1856–1928
portrait

January 28, 1856, Ho­bo­ken, New Jer­sey.

October 26, 1928, Ashe­ville, North Car­o­li­na.

Montrose Bible Camp (which he founded), Mont­rose, Penn­syl­van­ia.

Reuben was the son of Reu­ben Slay­ton Tor­rey and Eliz­a­beth A. Swift.

He graduated from Yale University in 1875 and Yale Divinity School in 1878. After graduation, he became a Congregational minister in Gar­retts­ville, Ohio, in 1878. The following year, he married Cla­ra Smith, with whom he had five children.

Torrey also studied theology at Leip­zig University and Er­lang­en University (1882–83). In 1889, he joined Dwight L. Moody in his evangelistic work in Chi­ca­go, Il­li­nois, and became superintendent of the Bible Institute of the Chi­ca­go Evan­gel­iz­a­tion Society (now Moo­dy Bi­ble In­sti­tute). In 1894, he became pastor of the Chi­ca­go Av­e­nue Church (now the Moody Church).

In 1898, Torrey served as a chaplain with the YMCA at Camp Chic­a­mau­ga during the Span­ish-Am­er­i­can War. In World War I, he performed similar service at Camp Bow­ie, (a prisoner of war camp in Tex­as) and Camp Kear­ny.

In 1902–03, Torrey preached in nearly every part of the English-speaking world and with song leader Charles Al­ex­an­der conducted revival services in Great Bri­tain, 1903–05. During this period, he also visited Ch­ina, Ja­pan, Aus­tral­ia, and In­dia. Tor­rey conducted a similar campaign in Am­er­i­can and Ca­na­di­an cities, 1906–07. Throughout these campaigns, Torrey used a meeting style that he borrowed from Moody’s campaigns of the 1870s. In 1907, he accepted an honorary doctorate from Wheaton College, Wheaton Illinois.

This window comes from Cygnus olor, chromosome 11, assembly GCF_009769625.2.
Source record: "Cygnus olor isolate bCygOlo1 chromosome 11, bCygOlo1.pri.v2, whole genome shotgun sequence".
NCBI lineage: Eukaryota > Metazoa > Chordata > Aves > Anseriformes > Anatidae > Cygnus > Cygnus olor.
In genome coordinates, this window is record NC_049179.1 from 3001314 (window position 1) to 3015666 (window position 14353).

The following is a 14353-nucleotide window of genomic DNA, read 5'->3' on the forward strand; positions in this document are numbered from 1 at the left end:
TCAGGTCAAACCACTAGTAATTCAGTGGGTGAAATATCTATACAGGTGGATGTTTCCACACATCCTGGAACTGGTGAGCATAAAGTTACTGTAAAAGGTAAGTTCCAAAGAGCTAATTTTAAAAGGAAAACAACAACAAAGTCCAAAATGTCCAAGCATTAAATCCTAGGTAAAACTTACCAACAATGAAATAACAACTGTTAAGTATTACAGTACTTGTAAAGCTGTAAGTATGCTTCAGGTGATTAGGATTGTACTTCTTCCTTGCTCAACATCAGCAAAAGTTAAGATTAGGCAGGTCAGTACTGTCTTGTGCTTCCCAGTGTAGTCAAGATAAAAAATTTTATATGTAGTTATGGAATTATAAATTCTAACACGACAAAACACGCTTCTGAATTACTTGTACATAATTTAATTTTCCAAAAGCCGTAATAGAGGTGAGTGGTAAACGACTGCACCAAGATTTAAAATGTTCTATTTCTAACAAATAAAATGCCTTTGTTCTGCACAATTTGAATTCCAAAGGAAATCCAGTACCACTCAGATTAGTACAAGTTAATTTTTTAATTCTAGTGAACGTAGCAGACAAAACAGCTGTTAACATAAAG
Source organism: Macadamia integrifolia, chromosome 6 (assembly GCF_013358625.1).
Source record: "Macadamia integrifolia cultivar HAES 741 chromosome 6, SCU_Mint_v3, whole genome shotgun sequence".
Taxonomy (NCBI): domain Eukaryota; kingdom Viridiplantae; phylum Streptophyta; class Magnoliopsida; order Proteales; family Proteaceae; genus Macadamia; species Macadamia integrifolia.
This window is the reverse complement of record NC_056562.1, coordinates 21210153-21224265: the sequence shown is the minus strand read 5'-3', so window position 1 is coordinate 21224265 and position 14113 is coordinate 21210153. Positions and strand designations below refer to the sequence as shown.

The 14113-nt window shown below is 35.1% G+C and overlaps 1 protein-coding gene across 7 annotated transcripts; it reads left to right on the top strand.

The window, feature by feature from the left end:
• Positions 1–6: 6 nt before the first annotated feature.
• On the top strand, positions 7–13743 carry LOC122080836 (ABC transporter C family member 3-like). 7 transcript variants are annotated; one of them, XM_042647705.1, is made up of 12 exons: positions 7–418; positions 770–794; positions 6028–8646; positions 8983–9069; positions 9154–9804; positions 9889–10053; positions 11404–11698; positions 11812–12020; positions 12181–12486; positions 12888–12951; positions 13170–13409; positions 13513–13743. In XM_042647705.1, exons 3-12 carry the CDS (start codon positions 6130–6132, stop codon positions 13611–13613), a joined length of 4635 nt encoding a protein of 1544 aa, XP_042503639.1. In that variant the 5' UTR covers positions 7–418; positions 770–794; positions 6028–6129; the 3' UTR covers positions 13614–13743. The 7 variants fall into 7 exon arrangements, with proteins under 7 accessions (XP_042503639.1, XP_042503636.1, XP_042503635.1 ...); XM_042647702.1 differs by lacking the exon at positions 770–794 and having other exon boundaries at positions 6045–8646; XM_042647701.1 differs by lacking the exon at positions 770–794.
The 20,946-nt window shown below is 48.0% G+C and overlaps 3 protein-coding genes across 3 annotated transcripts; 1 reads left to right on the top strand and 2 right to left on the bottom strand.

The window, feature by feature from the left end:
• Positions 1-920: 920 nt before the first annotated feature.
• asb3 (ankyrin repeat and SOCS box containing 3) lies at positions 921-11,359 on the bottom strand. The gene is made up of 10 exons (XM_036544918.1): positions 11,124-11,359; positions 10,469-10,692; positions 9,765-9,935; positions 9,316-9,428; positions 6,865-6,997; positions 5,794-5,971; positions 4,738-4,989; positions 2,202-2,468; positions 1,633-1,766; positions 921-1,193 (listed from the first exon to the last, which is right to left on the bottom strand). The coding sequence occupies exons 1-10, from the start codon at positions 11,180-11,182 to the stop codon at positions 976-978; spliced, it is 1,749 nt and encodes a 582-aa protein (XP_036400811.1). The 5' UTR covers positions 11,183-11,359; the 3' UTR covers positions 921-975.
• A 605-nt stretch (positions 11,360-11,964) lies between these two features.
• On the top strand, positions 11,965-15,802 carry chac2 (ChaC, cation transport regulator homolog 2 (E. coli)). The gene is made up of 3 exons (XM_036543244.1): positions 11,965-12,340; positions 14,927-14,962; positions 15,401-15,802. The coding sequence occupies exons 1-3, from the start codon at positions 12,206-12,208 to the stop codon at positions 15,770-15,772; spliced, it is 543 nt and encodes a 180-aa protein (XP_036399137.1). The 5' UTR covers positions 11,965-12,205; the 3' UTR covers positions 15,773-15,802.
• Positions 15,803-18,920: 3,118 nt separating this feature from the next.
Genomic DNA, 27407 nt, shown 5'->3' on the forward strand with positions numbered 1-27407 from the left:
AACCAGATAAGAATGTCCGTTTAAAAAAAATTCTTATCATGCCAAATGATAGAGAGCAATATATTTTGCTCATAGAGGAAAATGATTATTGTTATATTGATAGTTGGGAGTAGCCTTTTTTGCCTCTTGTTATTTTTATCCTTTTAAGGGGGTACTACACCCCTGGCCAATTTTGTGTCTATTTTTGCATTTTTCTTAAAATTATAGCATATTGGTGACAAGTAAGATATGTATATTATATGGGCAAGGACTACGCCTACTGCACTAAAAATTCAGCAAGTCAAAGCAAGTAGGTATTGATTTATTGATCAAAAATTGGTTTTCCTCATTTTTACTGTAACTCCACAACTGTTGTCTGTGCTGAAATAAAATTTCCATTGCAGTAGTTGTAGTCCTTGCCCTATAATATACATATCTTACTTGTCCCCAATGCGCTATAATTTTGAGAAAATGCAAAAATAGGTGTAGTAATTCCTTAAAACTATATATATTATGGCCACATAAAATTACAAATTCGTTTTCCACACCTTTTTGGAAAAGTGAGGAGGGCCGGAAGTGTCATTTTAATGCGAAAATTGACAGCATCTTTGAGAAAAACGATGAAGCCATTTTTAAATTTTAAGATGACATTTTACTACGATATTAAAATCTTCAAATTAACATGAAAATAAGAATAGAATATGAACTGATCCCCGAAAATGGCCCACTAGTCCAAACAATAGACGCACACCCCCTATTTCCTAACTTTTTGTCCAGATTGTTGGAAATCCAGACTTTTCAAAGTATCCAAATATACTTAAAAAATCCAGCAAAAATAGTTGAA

In 1912, Torrey was persuaded to build another institution like Moody Bible Institute, and from 1912–24, served as Dean of the Bible Institute of Los An­ge­les (now Bi­ola University) and contributed to the Bi­o­la publication, The King’s Bus­i­ness. Beginning in 1915, he served as the first pastor of the Church of the Open Door, Los An­ge­les. Torrey was one of the three editors of The Fun­da­ment­als, a 12-volume series that gave its name to what came to be called fundamentalism.

Torrey held his last evangelistic meeting in Flor­i­da in 1927, additional meetings being canceled because of his failing health.

Torrey-Gray Auditorium, the main auditorium at Moody Bible Institute, was named for Torrey and his successor, James M. Gray. At Bi­o­la, the Tor­rey Honors Institute honors him, as does the university’s annual Bible conference.

  1. Oh! My Soul, Bless Thou Jehovah!